Don Carlos strikes me as Verdi’s most complex and fascinating work (though until Thursday afternoon I had only seen the Italian version). I love its fully realized, three-dimensional characters and the seriousness of their dilemmas.
The opera also deals with some very deep issues: the clash of the personal versus the political; passion and love versus duty and honor; tyranny versus the longing for freedom, and the conflict between secular law and religious doctrine embodied by the unyielding Grand Inquisitor. And, above all, the glorious music with nonstop powerful arias and scenes.
Lyric Opera of Chicago has assembled a world-class group of singers (and in most cases, actors) to bring the story alive in French. The delicacy of the French language gives the opera a delicate, romantic quality, less intense than in Italian, but it serves the story very well indeed.
The element that doesn’t serve the story is Robert Jones’ cold, looming set design, composed of pillars and platforms of grey brick. The opening Fontainebleau scene and the garden scene make no sense without a hint of greenery or lushness. The many lines describing the beauty of the forest go for naught.
The set works rather well for the monastery scenes, though the only concession to reality is a grey brick black wall that rises for the indoor scene and goes back down for the outdoors. In addition, the many platform levels serve as an “actor trap,” as we watched several choristers seeming to trip and barely keep themselves from falling.
The worst example of this was in the curtain call, as our Elisabetta’s skirt caught on a platform edge and she had to be rescued by the Grand Inquisitor! Happily, we had very good, moody lighting from original designer Joachim Klein and revival designer Jan Hartmann. Brigitte Reiffenstuel’s costumes are stylish and appropriate, especially those of the women. Elisabetta’s golden dress in the auto-da-fe scene is a wonder.
Despite the designs, we had a marvelous afternoon of music-making. Enrique Mazzola led a stunning performance from the Lyric Opera Orchestra, immensely supportive of the singers and bringing Verdi’s moving music vividly to life.
Tenor Joshua Guerrera, who was so moving as Macduff last season, sang with ardency and real emotional power—his agony over the loss of Elisabetta is deeply felt. He used his clarion tenor with tonal beauty and incisive phrasing. His potent acting made the character’s terrible dilemmas seem very real indeed.
He was matched with a wonderful performance by soprano Rachel Willis-Sorenson, who sang throughout with limpid beauty and delicacy. Her final aria “Toi qui sus le néant” was a model of varied emotions and vocal colors. Perhaps the most moving moment came in Act 1, when Elisabetta is told she will be wedded to the King instead of the Carlos she already loves.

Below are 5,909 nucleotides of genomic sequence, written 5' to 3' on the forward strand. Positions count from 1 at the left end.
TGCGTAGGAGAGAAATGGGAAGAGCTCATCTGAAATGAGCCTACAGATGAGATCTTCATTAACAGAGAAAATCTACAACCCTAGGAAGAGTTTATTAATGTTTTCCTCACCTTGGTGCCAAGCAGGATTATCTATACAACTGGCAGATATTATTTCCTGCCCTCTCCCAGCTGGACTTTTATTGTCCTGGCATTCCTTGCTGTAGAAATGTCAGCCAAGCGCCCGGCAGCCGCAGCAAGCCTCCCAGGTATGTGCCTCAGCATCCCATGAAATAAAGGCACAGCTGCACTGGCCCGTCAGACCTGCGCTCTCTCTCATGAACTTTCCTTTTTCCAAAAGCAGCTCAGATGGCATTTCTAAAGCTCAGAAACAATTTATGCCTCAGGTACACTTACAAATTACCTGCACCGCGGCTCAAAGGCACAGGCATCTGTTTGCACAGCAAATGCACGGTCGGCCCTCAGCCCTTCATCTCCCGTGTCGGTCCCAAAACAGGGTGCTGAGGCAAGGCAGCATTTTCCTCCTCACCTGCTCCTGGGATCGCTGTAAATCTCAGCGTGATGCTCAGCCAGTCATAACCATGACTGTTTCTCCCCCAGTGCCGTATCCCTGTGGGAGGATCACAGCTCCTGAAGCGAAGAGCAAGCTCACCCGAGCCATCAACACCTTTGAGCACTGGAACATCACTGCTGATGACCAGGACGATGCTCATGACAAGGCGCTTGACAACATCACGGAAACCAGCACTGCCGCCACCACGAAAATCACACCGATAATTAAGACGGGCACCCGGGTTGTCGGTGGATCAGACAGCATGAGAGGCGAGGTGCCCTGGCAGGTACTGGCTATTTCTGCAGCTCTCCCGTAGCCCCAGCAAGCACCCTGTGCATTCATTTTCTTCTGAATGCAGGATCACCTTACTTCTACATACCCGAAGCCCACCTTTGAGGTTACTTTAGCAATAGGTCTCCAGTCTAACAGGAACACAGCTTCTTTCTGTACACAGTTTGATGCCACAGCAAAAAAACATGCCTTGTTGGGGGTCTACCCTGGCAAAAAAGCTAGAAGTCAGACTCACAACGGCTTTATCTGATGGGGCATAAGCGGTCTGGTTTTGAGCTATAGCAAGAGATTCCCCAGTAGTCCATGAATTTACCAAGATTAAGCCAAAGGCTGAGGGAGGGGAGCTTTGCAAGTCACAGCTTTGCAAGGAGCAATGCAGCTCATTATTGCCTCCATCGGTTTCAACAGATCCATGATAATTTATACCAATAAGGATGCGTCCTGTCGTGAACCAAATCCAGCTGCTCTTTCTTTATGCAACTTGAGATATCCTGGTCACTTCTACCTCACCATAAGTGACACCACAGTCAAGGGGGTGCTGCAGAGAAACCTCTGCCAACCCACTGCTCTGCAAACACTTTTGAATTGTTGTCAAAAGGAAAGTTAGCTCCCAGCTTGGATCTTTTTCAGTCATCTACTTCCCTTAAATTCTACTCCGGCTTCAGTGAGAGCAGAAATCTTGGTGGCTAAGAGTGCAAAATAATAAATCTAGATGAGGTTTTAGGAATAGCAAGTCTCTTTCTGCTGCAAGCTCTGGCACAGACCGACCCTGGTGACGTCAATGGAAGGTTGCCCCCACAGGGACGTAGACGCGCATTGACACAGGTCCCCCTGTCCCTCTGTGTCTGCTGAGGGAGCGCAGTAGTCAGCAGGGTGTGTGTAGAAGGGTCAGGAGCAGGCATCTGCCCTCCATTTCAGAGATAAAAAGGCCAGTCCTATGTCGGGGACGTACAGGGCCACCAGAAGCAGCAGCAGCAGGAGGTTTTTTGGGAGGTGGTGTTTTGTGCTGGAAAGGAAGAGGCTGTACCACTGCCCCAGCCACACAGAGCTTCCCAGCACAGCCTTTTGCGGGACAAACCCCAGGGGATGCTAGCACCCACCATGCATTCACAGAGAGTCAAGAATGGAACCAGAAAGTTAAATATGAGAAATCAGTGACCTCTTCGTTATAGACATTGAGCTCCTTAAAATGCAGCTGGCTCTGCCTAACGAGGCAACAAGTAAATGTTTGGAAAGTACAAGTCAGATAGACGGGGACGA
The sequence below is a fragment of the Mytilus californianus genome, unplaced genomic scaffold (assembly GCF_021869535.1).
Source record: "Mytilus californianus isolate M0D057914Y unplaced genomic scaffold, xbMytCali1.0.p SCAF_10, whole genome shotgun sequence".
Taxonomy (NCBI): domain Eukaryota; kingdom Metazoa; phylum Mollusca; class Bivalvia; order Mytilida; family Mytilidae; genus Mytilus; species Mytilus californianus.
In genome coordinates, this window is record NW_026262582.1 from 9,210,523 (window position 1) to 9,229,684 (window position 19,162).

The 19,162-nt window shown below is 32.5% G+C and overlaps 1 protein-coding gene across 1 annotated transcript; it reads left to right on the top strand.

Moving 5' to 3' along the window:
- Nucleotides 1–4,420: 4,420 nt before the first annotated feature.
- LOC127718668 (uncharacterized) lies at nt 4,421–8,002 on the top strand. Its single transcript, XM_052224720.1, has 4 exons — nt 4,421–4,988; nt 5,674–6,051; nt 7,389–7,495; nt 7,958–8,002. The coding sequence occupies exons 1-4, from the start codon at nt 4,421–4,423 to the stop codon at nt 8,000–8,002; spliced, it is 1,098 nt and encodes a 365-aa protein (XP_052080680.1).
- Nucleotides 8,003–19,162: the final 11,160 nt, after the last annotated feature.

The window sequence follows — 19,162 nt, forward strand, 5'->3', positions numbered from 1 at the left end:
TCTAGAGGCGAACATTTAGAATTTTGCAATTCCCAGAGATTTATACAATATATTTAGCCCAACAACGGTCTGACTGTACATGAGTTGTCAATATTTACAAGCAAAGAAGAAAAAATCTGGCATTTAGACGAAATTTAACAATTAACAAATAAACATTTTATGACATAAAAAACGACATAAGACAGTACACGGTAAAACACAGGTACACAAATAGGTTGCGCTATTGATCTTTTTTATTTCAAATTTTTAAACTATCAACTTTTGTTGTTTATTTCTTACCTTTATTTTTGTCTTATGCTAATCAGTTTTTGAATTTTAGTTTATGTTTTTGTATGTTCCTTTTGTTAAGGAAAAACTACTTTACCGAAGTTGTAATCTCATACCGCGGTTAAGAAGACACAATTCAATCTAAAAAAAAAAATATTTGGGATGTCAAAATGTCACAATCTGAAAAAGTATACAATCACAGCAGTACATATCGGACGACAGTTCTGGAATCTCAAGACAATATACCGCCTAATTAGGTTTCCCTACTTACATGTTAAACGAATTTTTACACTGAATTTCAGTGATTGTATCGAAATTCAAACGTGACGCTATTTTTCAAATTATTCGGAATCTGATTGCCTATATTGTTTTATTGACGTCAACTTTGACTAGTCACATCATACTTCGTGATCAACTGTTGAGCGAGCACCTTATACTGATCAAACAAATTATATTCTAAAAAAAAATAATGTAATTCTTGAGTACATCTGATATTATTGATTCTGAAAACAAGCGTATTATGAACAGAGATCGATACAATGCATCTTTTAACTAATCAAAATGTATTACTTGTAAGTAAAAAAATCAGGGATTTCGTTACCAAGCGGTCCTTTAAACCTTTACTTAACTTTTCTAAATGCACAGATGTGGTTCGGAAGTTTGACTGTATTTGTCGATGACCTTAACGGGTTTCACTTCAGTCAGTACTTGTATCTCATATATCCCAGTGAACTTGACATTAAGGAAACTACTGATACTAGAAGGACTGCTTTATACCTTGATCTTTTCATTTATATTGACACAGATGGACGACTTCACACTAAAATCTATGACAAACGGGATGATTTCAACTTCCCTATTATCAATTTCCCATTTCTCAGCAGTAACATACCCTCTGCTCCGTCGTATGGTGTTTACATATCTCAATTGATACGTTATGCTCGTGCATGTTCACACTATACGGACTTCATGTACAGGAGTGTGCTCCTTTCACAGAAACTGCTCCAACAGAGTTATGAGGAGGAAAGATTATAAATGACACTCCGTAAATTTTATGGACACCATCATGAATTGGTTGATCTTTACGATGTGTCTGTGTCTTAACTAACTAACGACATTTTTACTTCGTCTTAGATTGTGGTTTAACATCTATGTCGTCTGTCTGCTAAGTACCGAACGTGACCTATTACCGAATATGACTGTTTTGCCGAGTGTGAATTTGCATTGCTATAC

When asked if she will accept marriage to the King, she took an agonized pause before barely being able to get out a terribly painful “Oui.” It’s a great moment in an opera full of them. It should also be said that Guerrero and Willis-Sorenson have tremendous chemistry between them, and it crackles with connection whether they are together or apart.
Clementine Margaine is a powerful, fierce Princess Eboli both as a singer and actress. Her “Veil Song” in the second act was a marvel, going from delicate romance to remarkable moments of sheer volume that garnered a huge ovation. She was “a woman scorned” in the Garden scene, and is deeply remorseful as she admits her wrongdoing to the Queen. Her aria “O don fatal”, one of my favorites in all of Verdi, was dispatched beautifully with all its emotional power.
Baritone Igor Golovatenko made an excellent Lyric debut as Carlos’ friend loyal friend Rodrigue, his potent voice filled with warmth and tonal beauty. And though his acting skills were rudimentary, he still managed to make the deep friendship connection with Carlos come to life.
The only disappointment for me was the King Phillipe of Russian bass Dmitri Belosselskiy, a singer I have enjoyed in previous seasons. He seemed vocally a bit bland, and he was failed to give life to the troubled aria “Elle ne m’aime pas” Belosselskiy was unable to fully reflect the King’s deep conflicts in the scene. It was a perfectly competent performance amid a lot of vivid ones. Solomon Howard was an unusually vicious, rabid Grand Inquisitor. He was appropriately scary.
I found Denis Velez rather annoying as a too-cutesy Thibault. Peixin Chen was a fine Monk.
Director David McVicar and revival director Axel Weidauer told the story very well and crafted the production for maximum emotional impact. There was quite a bit of odd blocking choices, with lots of aimless wandering during some arias, but I suppose it’s tough to block singers appropriately on those grey platforms with multiple levels. But they succeeded mightily in keeping the action moving so that the opera’s four hours went by without longueurs.
I enjoyed very much my first chance to see/hear the opera in French, and it was a real feast of good singing and orchestral grandeur. I must also mention the splendid work of the Lyric Opera Chorus under Michael Black, singing and acting with precision and style.
Photos: Todd Rosenberg